Thursday, 27 December 2018

The Meters - The Meters (1969)

Here comes the meter man....


Released May 1969


1. Cissy Strut
2. Here Comes The Meter Man
3. Chug Chug A-Lug (Push And Shove)
4. Live Wire
5. Art
6. Sophisticated Cissy
7. Ease Back
8. 6V6 LA
9. Sehorn's Farm
10. Ann
11 Stormy
12. Sing A Simple Song                            

Initially created as a house band for Allen Toussaint, the Booker T. & The Mgs-influenced funk quartet soon created their own New Orleans-style funky identity, almost launching a genre themselves with their cooking hot brand of instrumental funk. Vocals would be added in The Meters' later albums, but this debut was instrumental, raw and edgy.

The album kicks off with the now much-sampled "Blaxploitation" classic slab of urban funk in Cissy Strut. Here Comes The Meter Man is another smokin' hot cut, full of funky guitar and swirling Booker T-style "fat" organ breaks. Just check out the rumbling, rich bass intro to Chug Chug A-Lug (Push And Shove). Intoxicating or what. The drum sound is excellent too. All these cuts are quite minimalist in many ways, but in other respects they are full of detail and nuance. There are still a few lingering sixties influences to the sound, such as on 6V6 LA but basically this is prototype seventies down 'n' dirty, gritty funk. Listen to a track like Live Wire and its sublime guitar sound, interplaying with the drums and the organ. this is the blueprint for the whole album. There is not too much analysis that can be done, track by track, however. Some, like Art, have more of an upbeat swing and are more Booker T.-ish, but others have that New Orleans "bayou funk" feeling that was to make The Meters unique.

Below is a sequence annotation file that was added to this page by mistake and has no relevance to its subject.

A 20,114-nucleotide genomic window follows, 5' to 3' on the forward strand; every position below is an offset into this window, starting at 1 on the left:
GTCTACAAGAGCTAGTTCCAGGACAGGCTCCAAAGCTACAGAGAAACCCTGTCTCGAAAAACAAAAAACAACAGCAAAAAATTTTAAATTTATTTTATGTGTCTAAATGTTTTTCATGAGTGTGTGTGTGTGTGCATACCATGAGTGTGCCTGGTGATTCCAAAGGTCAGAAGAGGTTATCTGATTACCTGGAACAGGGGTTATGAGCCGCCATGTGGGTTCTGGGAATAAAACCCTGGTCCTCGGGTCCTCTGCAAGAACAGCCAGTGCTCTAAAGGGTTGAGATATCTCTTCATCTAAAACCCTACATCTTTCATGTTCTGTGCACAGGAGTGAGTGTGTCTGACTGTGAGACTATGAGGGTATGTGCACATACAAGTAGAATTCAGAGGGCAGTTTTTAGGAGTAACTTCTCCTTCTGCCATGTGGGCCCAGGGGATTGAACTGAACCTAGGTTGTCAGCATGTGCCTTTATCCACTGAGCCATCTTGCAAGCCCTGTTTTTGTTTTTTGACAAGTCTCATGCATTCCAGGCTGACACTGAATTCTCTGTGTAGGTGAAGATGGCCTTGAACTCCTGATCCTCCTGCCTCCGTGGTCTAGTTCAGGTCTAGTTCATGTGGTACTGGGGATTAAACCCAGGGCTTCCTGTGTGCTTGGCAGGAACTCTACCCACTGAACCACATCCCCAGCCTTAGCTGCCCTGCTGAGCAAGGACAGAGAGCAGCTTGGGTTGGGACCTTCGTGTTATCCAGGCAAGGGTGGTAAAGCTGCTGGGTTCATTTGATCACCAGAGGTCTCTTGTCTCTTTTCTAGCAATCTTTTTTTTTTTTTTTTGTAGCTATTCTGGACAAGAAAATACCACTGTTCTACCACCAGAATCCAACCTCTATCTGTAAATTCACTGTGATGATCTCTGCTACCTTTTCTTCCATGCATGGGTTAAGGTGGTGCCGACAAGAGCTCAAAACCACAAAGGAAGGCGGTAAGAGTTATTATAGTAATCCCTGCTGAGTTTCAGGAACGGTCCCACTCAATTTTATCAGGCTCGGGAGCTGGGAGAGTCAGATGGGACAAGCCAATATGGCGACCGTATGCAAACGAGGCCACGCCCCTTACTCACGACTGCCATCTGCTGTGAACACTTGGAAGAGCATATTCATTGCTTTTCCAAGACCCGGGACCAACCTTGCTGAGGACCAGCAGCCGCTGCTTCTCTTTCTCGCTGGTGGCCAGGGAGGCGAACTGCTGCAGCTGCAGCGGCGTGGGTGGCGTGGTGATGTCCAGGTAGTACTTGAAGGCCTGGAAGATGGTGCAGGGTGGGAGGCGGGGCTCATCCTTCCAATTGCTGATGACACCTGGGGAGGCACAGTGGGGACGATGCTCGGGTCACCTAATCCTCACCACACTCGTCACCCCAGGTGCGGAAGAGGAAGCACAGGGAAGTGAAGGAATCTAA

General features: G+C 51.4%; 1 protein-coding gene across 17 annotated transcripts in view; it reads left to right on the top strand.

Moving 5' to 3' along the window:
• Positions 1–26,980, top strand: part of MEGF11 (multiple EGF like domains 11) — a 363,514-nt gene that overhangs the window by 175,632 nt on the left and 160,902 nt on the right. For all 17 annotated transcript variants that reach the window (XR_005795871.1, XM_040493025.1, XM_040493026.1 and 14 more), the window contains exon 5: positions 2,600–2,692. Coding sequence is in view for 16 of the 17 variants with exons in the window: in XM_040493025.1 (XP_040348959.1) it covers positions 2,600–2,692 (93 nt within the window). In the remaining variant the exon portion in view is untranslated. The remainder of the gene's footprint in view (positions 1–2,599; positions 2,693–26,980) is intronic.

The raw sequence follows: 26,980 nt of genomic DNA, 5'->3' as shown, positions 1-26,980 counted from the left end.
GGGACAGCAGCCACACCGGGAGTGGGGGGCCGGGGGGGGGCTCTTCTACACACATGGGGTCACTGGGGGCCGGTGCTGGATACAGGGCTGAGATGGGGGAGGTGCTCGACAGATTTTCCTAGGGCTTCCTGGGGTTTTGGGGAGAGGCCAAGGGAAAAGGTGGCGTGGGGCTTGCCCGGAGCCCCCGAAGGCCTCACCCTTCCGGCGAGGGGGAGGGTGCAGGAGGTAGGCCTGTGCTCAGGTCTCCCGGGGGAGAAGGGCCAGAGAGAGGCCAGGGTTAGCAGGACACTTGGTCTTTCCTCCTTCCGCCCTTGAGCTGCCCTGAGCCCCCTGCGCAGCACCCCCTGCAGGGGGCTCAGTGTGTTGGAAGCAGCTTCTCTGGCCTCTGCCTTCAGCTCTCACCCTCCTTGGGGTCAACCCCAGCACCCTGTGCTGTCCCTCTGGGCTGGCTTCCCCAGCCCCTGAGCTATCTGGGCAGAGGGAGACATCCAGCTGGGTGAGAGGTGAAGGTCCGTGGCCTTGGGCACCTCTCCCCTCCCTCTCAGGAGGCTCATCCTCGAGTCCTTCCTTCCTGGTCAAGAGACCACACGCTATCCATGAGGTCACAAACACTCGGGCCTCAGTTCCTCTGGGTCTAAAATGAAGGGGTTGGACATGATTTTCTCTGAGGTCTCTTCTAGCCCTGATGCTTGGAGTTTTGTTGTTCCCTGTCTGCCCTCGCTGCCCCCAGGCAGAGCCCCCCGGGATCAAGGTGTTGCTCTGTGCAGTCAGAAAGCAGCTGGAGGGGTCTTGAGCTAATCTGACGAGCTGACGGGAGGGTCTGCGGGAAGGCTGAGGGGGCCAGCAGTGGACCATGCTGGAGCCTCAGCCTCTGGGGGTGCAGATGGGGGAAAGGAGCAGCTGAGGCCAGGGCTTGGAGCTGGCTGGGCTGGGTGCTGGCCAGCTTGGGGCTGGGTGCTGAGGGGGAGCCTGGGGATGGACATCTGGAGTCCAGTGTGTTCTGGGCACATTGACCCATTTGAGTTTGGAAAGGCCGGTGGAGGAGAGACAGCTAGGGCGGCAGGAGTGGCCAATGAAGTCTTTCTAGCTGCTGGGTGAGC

Personally, I feel they got even better when, alongside the copper-bottomed funk cuts, they added vocals and laid down some underrated soul numbers, their albums became more rounded and fulfilled then. Nevertheless, this is a masterpiece of its kind - a whole album of classic instrumental funk tracks that have not dated all these years later. Just put on Sophisticated Sissy as a great example of languid, effortless infectious funk, or the addictive groove of Ease Back.


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